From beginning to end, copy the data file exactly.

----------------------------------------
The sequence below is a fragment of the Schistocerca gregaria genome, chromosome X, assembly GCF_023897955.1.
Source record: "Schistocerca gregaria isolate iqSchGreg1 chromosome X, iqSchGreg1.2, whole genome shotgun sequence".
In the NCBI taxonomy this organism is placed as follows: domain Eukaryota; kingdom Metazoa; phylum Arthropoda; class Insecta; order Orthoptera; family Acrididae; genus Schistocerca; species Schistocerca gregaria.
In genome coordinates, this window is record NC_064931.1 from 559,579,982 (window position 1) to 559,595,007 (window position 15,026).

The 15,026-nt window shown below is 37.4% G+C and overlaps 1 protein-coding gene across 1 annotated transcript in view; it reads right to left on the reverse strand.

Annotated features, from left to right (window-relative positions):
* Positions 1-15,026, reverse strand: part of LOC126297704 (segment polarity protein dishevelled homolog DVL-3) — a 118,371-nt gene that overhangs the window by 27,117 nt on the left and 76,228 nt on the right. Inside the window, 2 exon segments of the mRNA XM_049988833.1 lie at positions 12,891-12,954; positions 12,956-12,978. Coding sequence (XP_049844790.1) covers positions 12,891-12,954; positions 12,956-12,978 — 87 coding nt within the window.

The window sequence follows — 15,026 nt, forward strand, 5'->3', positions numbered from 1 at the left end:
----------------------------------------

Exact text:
The sequence below is a fragment of the Schistocerca gregaria genome, chromosome X, assembly GCF_023897955.1.
Source record: "Schistocerca gregaria isolate iqSchGreg1 chromosome X, iqSchGreg1.2, whole genome shotgun sequence".
In the NCBI taxonomy this organism is placed as follows: domain Eukaryota; kingdom Metazoa; phylum Arthropoda; class Insecta; order Orthoptera; family Acrididae; genus Schistocerca; species Schistocerca gregaria.
In genome coordinates, this window is record NC_064931.1 from 559,579,982 (window position 1) to 559,595,007 (window position 15,026).

The 15,026-nt window shown below is 37.4% G+C and overlaps 1 protein-coding gene across 1 annotated transcript in view; it reads right to left on the reverse strand.

Annotated features, from left to right (window-relative positions):
* Positions 1-15,026, reverse strand: part of LOC126297704 (segment polarity protein dishevelled homolog DVL-3) — a 118,371-nt gene that overhangs the window by 27,117 nt on the left and 76,228 nt on the right. Inside the window, 2 exon segments of the mRNA XM_049988833.1 lie at positions 12,891-12,954; positions 12,956-12,978. Coding sequence (XP_049844790.1) covers positions 12,891-12,954; positions 12,956-12,978 — 87 coding nt within the window.

The window sequence follows — 15,026 nt, forward strand, 5'->3', positions numbered from 1 at the left end: